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Written informed consent was obtained to publish the results of genetic testing presented in this study.

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The authors declare that they have no competing interests.

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Supplementary Information

Additional file 1: Additional method.

The inclusion criteria of the China Neonatal Genomes Project (CNGP). Table S1. Uniparental disomy (UPD) types and disease associated with growth failure. Table S2. The matching results of cases and controls for gestational age, sex, and whether the pregnant mother had gestational hypertension by matching (PSM). Table S3. Characteristics of SGA newborns with different genetic diagnosis. Table S4. The OMIM diseases and detailed developmental phenotypes for SGA-related genes. Table S5. The OMIM diseases and the relevance of disease to underdevelopmental abnormalities for non SGA-related genes. Table S6. The OMIM diseases and multiple organs or systems involved for syndromic genes. Table S7. Monogenetic variants result. Table S8. Characteristics of SGA newborns with different monogenic variants results. Table S9. Chromosomal abnormalities result. Table S10. The risk genes identified based on the gene burden test. Table S11. The baseline information of the SGA-model generation dataset and the SGA-validation dataset.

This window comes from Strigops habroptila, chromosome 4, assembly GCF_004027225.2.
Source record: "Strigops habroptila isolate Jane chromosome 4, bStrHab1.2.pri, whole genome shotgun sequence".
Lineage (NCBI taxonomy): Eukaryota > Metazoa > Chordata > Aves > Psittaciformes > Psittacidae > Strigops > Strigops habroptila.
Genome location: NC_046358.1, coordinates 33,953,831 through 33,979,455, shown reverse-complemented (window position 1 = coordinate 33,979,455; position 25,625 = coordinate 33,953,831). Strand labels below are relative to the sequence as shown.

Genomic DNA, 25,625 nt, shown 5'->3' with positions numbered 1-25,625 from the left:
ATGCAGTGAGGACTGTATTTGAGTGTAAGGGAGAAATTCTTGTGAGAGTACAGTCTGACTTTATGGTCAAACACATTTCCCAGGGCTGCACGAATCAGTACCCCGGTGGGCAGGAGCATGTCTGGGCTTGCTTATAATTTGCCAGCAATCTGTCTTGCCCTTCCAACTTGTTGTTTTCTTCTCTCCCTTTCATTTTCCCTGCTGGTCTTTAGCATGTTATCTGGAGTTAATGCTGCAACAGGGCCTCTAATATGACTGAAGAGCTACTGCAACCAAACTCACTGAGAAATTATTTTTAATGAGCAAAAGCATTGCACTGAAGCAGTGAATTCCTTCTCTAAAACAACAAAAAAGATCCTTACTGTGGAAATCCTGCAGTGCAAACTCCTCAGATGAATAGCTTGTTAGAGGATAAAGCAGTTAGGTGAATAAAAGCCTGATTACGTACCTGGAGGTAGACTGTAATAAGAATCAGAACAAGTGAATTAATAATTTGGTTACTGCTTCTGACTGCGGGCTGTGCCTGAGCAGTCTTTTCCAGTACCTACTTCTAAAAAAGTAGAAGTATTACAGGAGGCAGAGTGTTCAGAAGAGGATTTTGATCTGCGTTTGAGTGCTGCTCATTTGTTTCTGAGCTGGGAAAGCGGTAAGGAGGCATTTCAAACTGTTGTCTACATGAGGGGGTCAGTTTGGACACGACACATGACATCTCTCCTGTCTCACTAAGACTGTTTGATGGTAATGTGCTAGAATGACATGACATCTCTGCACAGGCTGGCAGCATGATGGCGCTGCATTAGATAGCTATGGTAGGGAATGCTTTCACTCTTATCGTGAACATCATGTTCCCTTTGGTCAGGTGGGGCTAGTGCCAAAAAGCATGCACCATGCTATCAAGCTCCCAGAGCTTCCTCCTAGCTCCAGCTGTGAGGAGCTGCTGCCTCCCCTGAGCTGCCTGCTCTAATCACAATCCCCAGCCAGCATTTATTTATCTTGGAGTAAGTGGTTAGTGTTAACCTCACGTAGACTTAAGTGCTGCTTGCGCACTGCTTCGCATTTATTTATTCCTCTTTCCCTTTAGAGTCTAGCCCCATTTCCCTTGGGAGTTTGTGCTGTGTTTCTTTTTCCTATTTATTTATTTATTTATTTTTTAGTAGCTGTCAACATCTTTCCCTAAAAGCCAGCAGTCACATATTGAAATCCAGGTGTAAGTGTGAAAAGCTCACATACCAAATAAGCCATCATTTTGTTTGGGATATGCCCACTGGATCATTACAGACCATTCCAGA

Additional file 2: Figure S1.

Flowchart of SGA prognosis prediction model.

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Xiao, H., Chen, H., Chen, X. et al. Comprehensive assessment of the genetic characteristics of small for gestational age newborns in NICU: from diagnosis of genetic disorders to prediction of prognosis. Genome Med 15, 112 (2023).